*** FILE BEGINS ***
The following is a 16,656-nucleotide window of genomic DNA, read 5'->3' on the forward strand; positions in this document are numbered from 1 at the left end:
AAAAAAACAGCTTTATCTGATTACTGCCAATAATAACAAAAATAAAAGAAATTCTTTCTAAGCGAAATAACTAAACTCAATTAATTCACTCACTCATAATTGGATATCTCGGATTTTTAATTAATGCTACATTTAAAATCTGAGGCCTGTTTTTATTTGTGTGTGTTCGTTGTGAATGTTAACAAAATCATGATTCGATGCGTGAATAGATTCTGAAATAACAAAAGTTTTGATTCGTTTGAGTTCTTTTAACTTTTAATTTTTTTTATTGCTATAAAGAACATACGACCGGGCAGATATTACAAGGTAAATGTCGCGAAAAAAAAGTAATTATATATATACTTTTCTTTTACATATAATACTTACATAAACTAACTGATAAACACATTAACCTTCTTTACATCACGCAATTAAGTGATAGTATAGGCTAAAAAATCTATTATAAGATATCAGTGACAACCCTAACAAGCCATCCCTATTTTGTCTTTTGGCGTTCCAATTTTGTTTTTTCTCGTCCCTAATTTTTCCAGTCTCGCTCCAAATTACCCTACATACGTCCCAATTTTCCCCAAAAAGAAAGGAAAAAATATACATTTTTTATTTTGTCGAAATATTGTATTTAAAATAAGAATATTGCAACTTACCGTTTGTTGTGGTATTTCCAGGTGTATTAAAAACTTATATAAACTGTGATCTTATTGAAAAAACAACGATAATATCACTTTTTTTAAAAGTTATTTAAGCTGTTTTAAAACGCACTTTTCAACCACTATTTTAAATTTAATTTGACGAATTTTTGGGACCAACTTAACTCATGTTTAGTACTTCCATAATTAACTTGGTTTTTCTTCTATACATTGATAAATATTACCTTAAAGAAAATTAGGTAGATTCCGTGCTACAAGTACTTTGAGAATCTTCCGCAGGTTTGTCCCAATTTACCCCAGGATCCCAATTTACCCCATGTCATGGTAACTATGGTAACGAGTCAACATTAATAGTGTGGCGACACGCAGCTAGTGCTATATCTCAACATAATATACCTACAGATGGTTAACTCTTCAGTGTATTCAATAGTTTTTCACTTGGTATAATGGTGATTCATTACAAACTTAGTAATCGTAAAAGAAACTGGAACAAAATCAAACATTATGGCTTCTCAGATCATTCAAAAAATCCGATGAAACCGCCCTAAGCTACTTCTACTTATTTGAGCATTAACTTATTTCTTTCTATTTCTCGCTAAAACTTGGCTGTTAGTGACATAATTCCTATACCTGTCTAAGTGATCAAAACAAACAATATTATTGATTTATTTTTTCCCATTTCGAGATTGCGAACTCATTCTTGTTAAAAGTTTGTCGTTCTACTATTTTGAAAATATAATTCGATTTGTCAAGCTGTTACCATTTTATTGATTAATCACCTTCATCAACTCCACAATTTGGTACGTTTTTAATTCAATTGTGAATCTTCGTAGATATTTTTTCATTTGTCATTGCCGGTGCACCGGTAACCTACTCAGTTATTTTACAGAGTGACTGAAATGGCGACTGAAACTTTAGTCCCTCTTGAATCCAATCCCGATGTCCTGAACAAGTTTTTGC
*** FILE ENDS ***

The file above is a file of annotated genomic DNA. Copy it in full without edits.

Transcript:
The following is a 16,656-nucleotide window of genomic DNA, read 5'->3' on the forward strand; positions in this document are numbered from 1 at the left end:
AAAAAAACAGCTTTATCTGATTACTGCCAATAATAACAAAAATAAAAGAAATTCTTTCTAAGCGAAATAACTAAACTCAATTAATTCACTCACTCATAATTGGATATCTCGGATTTTTAATTAATGCTACATTTAAAATCTGAGGCCTGTTTTTATTTGTGTGTGTTCGTTGTGAATGTTAACAAAATCATGATTCGATGCGTGAATAGATTCTGAAATAACAAAAGTTTTGATTCGTTTGAGTTCTTTTAACTTTTAATTTTTTTTATTGCTATAAAGAACATACGACCGGGCAGATATTACAAGGTAAATGTCGCGAAAAAAAAGTAATTATATATATACTTTTCTTTTACATATAATACTTACATAAACTAACTGATAAACACATTAACCTTCTTTACATCACGCAATTAAGTGATAGTATAGGCTAAAAAATCTATTATAAGATATCAGTGACAACCCTAACAAGCCATCCCTATTTTGTCTTTTGGCGTTCCAATTTTGTTTTTTCTCGTCCCTAATTTTTCCAGTCTCGCTCCAAATTACCCTACATACGTCCCAATTTTCCCCAAAAAGAAAGGAAAAAATATACATTTTTTATTTTGTCGAAATATTGTATTTAAAATAAGAATATTGCAACTTACCGTTTGTTGTGGTATTTCCAGGTGTATTAAAAACTTATATAAACTGTGATCTTATTGAAAAAACAACGATAATATCACTTTTTTTAAAAGTTATTTAAGCTGTTTTAAAACGCACTTTTCAACCACTATTTTAAATTTAATTTGACGAATTTTTGGGACCAACTTAACTCATGTTTAGTACTTCCATAATTAACTTGGTTTTTCTTCTATACATTGATAAATATTACCTTAAAGAAAATTAGGTAGATTCCGTGCTACAAGTACTTTGAGAATCTTCCGCAGGTTTGTCCCAATTTACCCCAGGATCCCAATTTACCCCATGTCATGGTAACTATGGTAACGAGTCAACATTAATAGTGTGGCGACACGCAGCTAGTGCTATATCTCAACATAATATACCTACAGATGGTTAACTCTTCAGTGTATTCAATAGTTTTTCACTTGGTATAATGGTGATTCATTACAAACTTAGTAATCGTAAAAGAAACTGGAACAAAATCAAACATTATGGCTTCTCAGATCATTCAAAAAATCCGATGAAACCGCCCTAAGCTACTTCTACTTATTTGAGCATTAACTTATTTCTTTCTATTTCTCGCTAAAACTTGGCTGTTAGTGACATAATTCCTATACCTGTCTAAGTGATCAAAACAAACAATATTATTGATTTATTTTTTCCCATTTCGAGATTGCGAACTCATTCTTGTTAAAAGTTTGTCGTTCTACTATTTTGAAAATATAATTCGATTTGTCAAGCTGTTACCATTTTATTGATTAATCACCTTCATCAACTCCACAATTTGGTACGTTTTTAATTCAATTGTGAATCTTCGTAGATATTTTTTCATTTGTCATTGCCGGTGCACCGGTAACCTACTCAGTTATTTTACAGAGTGACTGAAATGGCGACTGAAACTTTAGTCCCTCTTGAATCCAATCCCGATGTCCTGAACAAGTTTTTGC